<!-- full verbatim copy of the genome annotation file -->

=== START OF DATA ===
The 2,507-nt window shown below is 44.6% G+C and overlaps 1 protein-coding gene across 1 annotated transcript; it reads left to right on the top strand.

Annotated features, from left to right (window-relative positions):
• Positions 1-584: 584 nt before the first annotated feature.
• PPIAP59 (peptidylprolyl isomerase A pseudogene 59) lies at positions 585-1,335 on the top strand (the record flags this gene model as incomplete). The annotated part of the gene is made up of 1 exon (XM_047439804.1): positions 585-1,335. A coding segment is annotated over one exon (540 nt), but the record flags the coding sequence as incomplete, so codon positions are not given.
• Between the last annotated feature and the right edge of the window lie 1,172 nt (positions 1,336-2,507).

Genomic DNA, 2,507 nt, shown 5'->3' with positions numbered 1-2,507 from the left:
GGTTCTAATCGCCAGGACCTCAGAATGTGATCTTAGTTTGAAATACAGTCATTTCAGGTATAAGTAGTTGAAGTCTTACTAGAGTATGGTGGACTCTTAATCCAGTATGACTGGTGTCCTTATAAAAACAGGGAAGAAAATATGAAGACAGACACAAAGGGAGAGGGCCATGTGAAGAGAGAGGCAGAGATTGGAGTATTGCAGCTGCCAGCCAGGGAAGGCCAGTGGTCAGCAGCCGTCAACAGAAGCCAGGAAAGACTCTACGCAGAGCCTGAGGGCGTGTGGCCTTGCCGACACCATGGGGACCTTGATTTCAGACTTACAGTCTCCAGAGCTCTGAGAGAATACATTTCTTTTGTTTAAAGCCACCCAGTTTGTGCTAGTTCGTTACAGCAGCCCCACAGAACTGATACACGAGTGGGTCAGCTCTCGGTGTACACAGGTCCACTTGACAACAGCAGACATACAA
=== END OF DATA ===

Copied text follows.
The 2,507-nt window shown below is 44.6% G+C and overlaps 1 protein-coding gene across 1 annotated transcript; it reads left to right on the top strand.

Annotated features, from left to right (window-relative positions):
• Positions 1-584: 584 nt before the first annotated feature.
• PPIAP59 (peptidylprolyl isomerase A pseudogene 59) lies at positions 585-1,335 on the top strand (the record flags this gene model as incomplete). The annotated part of the gene is made up of 1 exon (XM_047439804.1): positions 585-1,335. A coding segment is annotated over one exon (540 nt), but the record flags the coding sequence as incomplete, so codon positions are not given.
• Between the last annotated feature and the right edge of the window lie 1,172 nt (positions 1,336-2,507).

Genomic DNA, 2,507 nt, shown 5'->3' with positions numbered 1-2,507 from the left:
GGTTCTAATCGCCAGGACCTCAGAATGTGATCTTAGTTTGAAATACAGTCATTTCAGGTATAAGTAGTTGAAGTCTTACTAGAGTATGGTGGACTCTTAATCCAGTATGACTGGTGTCCTTATAAAAACAGGGAAGAAAATATGAAGACAGACACAAAGGGAGAGGGCCATGTGAAGAGAGAGGCAGAGATTGGAGTATTGCAGCTGCCAGCCAGGGAAGGCCAGTGGTCAGCAGCCGTCAACAGAAGCCAGGAAAGACTCTACGCAGAGCCTGAGGGCGTGTGGCCTTGCCGACACCATGGGGACCTTGATTTCAGACTTACAGTCTCCAGAGCTCTGAGAGAATACATTTCTTTTGTTTAAAGCCACCCAGTTTGTGCTAGTTCGTTACAGCAGCCCCACAGAACTGATACACGAGTGGGTCAGCTCTCGGTGTACACAGGTCCACTTGACAACAGCAGACATACAA